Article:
The discussion then shifted from planning to action.  Sandra Metallo-Barragan shared her team’s real-world eDiscovery application of generative AI, “eDiscovery is a key use case for us and we’re focused on identifying key data in early case assessment. It allows time for the expert to focus on important themes at the beginning and get a head start on strategy.”

When asked about the impact of generative AI on client service and client expectations, Daryl Shetterly said, “If all we’re thinking about is how to get a summarization faster, we risk being Blockbuster and getting hit by Netflix. We need to execute on these near-term benefits, but we also need to think about how this is going to impact legal services and technology in a bigger way. Let’s not get stuck in trying to shave 10 minutes off of creating a PowerPoint slide.”

With more thoughts on client service, Sandra added, “Law firms need to think about their clients, and how doing more with this tech will impact what they do for them. We have to start thinking about fees. If something took five hours before and now it only takes two, we can’t charge you for five.”

Ethical Considerations

The final panel discussion focused on how legal professionals can help their organizations and clients use artificial intelligence in a responsible and ethical way.  Sandra Metallo-Barragan shared her perspective on the most important things to keep in mind, “We are walking a tightrope in this digital circus. We are trying to balance how we innovate with the risks that are out there, such as bias. We already have this safety net which is ethics. The guidelines are already out there. You have to have competency. You can’t lie to the court. You have to have confidentiality. You have to have informed consent.”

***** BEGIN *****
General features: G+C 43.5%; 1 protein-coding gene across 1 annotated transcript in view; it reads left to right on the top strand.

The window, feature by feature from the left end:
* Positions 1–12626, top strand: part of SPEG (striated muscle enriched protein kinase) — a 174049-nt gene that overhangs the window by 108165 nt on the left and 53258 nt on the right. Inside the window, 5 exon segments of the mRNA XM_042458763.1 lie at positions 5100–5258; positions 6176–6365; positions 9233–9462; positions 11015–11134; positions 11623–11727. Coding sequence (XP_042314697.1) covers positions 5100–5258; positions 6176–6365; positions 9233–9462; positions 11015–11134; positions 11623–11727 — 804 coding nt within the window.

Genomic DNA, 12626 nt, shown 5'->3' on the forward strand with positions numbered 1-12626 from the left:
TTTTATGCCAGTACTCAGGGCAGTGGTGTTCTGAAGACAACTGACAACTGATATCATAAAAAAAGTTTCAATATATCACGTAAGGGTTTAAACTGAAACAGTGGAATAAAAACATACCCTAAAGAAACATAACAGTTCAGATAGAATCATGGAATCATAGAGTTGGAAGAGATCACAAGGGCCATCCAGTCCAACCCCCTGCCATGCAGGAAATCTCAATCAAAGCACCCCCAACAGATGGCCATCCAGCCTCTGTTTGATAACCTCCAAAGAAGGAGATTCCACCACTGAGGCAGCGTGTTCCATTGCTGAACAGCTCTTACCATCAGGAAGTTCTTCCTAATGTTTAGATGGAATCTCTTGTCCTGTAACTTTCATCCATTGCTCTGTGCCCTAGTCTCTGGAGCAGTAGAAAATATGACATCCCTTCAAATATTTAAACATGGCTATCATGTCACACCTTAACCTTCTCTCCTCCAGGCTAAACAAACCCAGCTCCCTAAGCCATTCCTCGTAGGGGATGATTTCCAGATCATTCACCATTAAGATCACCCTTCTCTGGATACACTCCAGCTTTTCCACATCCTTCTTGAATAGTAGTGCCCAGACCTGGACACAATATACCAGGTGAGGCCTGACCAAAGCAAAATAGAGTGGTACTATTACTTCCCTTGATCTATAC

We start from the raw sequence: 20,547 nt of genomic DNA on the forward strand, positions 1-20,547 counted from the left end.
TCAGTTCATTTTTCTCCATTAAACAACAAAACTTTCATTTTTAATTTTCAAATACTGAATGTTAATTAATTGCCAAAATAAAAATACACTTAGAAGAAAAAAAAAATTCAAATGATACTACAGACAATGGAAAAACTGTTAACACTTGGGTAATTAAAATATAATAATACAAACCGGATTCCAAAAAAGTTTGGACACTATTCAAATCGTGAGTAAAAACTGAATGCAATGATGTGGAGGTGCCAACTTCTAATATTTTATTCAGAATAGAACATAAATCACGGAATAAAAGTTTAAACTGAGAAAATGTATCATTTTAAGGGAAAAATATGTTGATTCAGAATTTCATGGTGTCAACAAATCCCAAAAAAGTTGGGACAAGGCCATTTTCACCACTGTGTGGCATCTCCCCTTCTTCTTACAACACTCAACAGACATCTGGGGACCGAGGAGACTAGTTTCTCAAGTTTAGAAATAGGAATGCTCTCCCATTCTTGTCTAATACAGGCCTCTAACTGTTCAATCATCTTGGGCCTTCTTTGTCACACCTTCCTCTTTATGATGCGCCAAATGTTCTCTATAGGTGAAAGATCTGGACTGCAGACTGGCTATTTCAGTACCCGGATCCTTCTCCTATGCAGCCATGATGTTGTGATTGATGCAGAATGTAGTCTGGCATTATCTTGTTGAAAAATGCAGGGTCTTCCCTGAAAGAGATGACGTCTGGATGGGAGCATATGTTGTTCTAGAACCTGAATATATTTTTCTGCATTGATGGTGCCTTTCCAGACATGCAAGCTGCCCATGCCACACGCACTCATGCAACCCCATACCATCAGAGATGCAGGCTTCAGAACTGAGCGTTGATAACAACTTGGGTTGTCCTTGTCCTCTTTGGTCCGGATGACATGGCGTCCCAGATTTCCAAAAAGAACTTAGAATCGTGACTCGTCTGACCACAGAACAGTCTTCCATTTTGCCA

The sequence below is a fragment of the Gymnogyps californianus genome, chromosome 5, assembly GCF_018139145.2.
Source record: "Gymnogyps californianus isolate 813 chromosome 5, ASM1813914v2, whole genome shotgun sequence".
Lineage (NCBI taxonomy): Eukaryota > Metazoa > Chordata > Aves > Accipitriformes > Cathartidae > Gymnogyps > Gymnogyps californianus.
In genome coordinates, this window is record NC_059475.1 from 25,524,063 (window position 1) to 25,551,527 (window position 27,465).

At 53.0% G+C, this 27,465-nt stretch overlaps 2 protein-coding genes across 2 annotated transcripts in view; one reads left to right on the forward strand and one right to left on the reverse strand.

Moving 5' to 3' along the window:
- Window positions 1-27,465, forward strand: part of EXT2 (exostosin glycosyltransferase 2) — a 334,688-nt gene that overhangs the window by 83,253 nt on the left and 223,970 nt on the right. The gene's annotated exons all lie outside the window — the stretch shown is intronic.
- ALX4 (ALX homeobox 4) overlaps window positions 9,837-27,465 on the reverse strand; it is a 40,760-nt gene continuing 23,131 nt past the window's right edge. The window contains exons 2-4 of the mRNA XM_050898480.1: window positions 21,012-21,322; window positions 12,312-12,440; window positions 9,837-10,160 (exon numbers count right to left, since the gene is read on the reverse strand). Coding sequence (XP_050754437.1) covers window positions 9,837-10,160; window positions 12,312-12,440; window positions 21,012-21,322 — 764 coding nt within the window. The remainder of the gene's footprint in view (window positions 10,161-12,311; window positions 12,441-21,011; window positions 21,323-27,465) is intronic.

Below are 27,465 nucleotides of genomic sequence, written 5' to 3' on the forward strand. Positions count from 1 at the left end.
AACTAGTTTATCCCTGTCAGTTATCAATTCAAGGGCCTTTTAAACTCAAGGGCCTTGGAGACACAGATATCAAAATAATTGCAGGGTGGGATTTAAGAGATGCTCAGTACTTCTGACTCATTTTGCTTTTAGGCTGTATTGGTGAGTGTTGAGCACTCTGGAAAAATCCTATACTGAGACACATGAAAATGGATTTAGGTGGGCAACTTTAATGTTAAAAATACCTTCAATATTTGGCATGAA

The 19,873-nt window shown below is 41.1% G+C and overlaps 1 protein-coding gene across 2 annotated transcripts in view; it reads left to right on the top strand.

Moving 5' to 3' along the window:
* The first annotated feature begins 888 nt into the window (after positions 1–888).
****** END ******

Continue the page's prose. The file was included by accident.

Lydia Petrakis added, “This is not the first time we’ve had technology applied to our existing ethical obligations. First there was fax, then email, and then the cloud. We need to be mindful and think through it. Being transparent in how we are using GenAI is part of the dialogue you must have with your partners.” 

And Kelly Clay further stressed the importance of transparency, “You have to let people know that you used a GenAI model to help you do the work.”


The integration of generative AI in all phases of legal practice represents a significant shift that should allow lawyers to focus more on the strategic aspects of their work.  However, this transition will not be without challenges.  Concerns about accuracy, potential biases, and ethical considerations will be central issues.  If last year's developments are any guide, 2024 will be another dynamic year in legal technology. This year is poised to not only transform how legal professionals interact with legal technology, but also redefine the essence of legal practice in the era of artificial intelligence.

The views expressed by the quoted individuals in this blog post do not necessarily reflect the opinions or policies of their companies. 

The contents of this article are intended to convey general information only and not to provide legal advice or opinions.